Why are people with Parkinson’s more creative?


Author: Geoffrey ChangPublished: 20 August 2015

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Have you ever felt more creative after taking medication? Well, there may now be a scientific explanation for it

The results of a new study suggests that people with Parkinson’s disease may have increased levels of creativity compared to unaffected people.

Researchers asked two groups of people – one with only Parkinson’s patients and the other without – to interpret abstract pictures, answer questions aimed at provoking imagination (such as, “What can you do with sandals?”) and explain imaginative metaphors.

The results showed that Parkinson’s patients understood more of the pictures, had a wider range of interpretations with more metaphorical, symbolic meaning, over their counterparts without Parkinson’s.

Rivka Inzelberg, lead researcher in the study and neurologist at Tel Aviv University’s Neuroscience Center, says: “It began with my observation that Parkinson’s patients have a special interest in art and have creative hobbies incompatible with their physical limitations.”

Inzelberg suggests that Parkinson’s patients often feel liberated from the illness when they are allowed to engage in creative activities, which can be good for their wellbeing. Although Parkinson’s patients have difficulty moving, they can feel differently when they paint; some describe their motions as feeling big, as if they didn’t have the illness, she adds.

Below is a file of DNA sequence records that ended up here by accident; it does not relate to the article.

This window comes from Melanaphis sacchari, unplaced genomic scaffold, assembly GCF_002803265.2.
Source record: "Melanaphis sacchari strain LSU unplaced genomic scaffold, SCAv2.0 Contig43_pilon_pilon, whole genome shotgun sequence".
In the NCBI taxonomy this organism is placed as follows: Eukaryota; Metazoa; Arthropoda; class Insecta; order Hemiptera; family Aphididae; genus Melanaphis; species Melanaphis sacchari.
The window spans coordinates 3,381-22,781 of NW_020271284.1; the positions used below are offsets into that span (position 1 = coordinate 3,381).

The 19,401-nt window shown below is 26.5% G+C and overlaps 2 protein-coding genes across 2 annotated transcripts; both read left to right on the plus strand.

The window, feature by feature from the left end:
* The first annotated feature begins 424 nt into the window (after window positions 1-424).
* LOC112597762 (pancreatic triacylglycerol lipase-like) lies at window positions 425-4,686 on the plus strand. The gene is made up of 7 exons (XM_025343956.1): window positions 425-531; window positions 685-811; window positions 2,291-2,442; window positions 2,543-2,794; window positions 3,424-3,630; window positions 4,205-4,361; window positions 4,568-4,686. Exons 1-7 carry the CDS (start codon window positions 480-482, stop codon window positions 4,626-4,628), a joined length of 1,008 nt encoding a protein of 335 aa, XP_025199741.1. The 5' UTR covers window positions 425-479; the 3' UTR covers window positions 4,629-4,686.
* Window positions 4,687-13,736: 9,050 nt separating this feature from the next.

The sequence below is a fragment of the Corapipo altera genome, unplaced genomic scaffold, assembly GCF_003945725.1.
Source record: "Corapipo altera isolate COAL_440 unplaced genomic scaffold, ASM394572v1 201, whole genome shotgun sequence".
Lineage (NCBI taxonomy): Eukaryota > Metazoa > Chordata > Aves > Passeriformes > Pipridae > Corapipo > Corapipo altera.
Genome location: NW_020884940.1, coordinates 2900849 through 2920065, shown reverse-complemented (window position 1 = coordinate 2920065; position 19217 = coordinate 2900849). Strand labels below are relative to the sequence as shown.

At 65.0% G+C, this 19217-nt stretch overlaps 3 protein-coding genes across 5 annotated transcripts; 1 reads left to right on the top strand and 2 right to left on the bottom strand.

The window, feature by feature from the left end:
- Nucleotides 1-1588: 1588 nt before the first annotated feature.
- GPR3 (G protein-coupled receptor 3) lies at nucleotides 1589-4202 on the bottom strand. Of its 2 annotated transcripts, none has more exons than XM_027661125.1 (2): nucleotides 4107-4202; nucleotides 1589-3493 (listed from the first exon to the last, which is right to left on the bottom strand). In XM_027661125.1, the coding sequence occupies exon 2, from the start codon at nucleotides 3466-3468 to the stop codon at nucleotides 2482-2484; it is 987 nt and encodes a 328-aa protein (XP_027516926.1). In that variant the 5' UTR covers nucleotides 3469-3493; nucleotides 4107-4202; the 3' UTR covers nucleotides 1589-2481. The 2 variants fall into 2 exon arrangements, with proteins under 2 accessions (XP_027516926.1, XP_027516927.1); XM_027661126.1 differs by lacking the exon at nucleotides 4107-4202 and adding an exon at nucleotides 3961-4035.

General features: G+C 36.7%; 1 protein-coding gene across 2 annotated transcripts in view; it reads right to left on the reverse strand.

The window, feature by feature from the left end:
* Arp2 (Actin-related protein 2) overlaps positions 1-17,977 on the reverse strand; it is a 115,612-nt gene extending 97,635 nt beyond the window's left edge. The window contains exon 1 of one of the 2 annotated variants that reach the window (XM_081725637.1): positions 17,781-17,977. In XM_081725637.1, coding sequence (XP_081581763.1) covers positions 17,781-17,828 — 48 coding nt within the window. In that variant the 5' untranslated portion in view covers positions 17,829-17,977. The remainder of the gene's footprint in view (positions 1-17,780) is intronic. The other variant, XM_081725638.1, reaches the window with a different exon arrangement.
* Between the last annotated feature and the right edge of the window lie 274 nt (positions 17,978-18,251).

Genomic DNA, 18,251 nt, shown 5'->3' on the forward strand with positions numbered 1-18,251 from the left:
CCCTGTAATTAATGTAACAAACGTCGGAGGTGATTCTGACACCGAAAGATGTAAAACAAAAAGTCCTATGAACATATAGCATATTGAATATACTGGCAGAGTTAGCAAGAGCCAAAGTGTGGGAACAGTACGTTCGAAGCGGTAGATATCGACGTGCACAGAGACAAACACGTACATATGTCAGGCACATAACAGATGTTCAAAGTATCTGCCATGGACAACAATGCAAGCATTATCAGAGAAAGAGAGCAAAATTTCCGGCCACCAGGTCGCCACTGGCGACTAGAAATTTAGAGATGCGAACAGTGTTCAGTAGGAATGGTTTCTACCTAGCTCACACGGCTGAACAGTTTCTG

The cause appears to be the medication many people with Parkinson’s use, which provokes a surge in dopamine and, in turn, creativity, Inzelberg proposes. And she’s not surprised because there is a long established link between artistry and dopamine.

“We know that Van Gogh had psychotic spells, in which high levels of dopamine are secreted in the brain, and he was able to paint masterpieces during these spells – so we know there is a strong relationship between creativity and dopamine,” she told the Israel Ministry of Foreign Affairs.

The researchers also found that the dosage of medication affected creativity levels; those patients who took higher doses of their medication gave even more creative answers than their less-medicated peers. It suggests that the medication, which boosts dopamine in the brain, may cause creativity to increase as well.

The study can be accessed here


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